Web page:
Brock game jam series puts spotlight on motherhood

Brock University Assistant Professor Sarah Stang is on a mission to make video games accessible for everyone, especially mothers.

A gamer, game scholar and mother herself, Stang is organizing an innovative two-day workshop aiming to break through barriers that might prevent mothers from exploring their love for — or curiosity about — video games.

Hosted by Brock’s Department of Digital Humanities, the Mother of All Game Jams will take place Saturday, Feb. 24 and Sunday, Feb. 25 in the Rankin Family Pavilion at the University’s main campus.

It’s not often game jams — where participants try to make video games from scratch — carry the theme of motherhood and maternal identity, as mothers are often ignored by the video game industry, Stang said.

“Current research across Canada, the U.S. and U.K. exploring how many moms play video games shows that the average age of a gamer is 34, and that’s split 50/50 between men and women,” she said. “This surprises a lot of people.”

To help mothers participate in the event, Stang felt strongly about offering free child care on site for both facilitators and attendees.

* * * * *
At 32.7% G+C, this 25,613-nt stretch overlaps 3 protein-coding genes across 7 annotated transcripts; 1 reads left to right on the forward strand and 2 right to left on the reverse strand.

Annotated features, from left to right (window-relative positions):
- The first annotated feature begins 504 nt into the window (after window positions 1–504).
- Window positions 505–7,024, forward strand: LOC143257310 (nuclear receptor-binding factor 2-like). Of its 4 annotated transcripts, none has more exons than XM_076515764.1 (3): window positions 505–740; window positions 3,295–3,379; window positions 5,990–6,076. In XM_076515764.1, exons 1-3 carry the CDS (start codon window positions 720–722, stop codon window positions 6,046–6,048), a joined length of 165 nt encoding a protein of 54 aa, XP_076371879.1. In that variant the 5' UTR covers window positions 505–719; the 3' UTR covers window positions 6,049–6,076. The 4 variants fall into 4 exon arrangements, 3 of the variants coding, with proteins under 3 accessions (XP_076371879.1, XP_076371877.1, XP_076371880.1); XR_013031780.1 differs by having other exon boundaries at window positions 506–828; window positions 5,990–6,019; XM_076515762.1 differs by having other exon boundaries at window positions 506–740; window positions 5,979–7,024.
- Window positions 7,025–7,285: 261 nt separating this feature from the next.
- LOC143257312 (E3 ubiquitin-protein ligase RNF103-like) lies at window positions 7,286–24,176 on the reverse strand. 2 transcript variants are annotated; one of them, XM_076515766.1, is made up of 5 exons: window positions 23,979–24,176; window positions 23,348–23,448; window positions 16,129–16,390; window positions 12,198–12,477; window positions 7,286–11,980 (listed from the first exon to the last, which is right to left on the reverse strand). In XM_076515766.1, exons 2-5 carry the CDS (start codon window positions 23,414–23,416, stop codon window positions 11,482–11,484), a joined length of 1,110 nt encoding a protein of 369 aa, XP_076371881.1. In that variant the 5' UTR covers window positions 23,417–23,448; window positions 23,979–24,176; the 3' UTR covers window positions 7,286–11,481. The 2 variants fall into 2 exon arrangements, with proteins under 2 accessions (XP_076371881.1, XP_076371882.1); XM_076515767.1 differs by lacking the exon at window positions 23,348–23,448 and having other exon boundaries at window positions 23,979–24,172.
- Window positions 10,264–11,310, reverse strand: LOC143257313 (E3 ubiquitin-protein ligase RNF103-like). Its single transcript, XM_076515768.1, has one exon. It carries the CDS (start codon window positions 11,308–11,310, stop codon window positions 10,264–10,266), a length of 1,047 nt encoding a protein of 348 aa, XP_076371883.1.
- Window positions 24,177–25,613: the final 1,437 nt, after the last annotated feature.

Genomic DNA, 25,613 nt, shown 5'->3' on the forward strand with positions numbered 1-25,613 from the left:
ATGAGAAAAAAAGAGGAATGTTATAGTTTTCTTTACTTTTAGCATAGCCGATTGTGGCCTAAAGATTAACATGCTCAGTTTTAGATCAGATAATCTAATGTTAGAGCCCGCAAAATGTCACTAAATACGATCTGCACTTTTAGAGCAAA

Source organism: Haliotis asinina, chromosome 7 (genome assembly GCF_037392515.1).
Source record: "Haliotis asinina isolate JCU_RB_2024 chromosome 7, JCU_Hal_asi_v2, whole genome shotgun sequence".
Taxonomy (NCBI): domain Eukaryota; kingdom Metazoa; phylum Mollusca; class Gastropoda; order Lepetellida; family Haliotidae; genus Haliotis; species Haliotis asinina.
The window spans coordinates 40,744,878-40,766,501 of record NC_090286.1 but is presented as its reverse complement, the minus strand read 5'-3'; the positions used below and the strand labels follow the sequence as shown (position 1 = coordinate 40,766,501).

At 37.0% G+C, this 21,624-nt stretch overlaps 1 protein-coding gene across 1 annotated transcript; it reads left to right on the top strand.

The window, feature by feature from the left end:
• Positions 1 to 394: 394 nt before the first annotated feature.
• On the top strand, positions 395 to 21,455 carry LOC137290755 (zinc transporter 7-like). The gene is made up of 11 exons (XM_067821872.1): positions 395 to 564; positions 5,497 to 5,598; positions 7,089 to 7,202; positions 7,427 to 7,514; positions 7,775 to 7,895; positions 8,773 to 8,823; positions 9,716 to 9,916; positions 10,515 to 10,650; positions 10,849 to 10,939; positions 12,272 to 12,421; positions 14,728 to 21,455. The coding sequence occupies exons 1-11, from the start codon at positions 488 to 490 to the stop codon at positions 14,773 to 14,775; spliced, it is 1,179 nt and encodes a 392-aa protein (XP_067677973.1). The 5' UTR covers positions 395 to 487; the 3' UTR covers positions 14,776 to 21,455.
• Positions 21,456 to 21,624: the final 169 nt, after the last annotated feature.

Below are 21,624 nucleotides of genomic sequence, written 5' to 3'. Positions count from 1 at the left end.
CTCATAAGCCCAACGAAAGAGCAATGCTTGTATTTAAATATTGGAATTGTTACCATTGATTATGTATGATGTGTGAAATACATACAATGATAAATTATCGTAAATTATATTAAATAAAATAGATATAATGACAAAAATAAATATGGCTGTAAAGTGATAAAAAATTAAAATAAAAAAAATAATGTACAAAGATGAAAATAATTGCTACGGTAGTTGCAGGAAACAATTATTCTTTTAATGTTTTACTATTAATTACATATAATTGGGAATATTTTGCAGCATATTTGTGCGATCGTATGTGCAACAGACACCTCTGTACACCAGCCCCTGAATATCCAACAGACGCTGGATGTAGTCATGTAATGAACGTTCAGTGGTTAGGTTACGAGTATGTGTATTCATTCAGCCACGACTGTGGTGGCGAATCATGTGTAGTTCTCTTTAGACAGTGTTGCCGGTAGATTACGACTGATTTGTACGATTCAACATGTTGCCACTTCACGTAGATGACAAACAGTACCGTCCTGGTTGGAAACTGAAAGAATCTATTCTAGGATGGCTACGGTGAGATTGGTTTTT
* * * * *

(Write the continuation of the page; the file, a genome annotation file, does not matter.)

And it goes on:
“The game industry is not designed to be accessible for mothers, so offering free child care so moms can focus on their skills development is one way we are working to change the norm,” she said.

Incorporating themes of feminism and maternal identity, Stang said the event will be facilitated in a way that is inclusive, collaborative and accessible for beginners and is open to anyone curious about how to make a game or exploring a unique theme through interactive media.

“This game jam is all about praxis, combining theory and practice to create a supportive and fun environment where participants not only feel comfortable, but encouraged, to try new things,” Stang said.

The game jam is presented in collaboration with Brock Library’s Makerspace, where participants can also make traditional non-digital games, such as board or card games using 3D printing and laser cutting.

“We are very open to people coming with no experience in making any kind of game,” Stang said. “If you want to try, we will hold your hand.”

Everyone is welcome to attend the workshops. “You don’t have to be a mother and you don’t have to be a woman. You might identify as a trans-mother or queer-mother, or even just feel connected to maternal identity through care work. Or maybe you’re just generally interested in the topic,” she said.

The game jam will culminate in a series of showcases at the Brock Library and a public event on Mother’s Day weekend at the St. Catharines Public Library where workshop participants will be invited to share their experiences with the community.

The game jam is drop-in friendly and will include full catering for both days and free on-site child care provided by a certified Brock Education student. To register, please visit Eventbrite.

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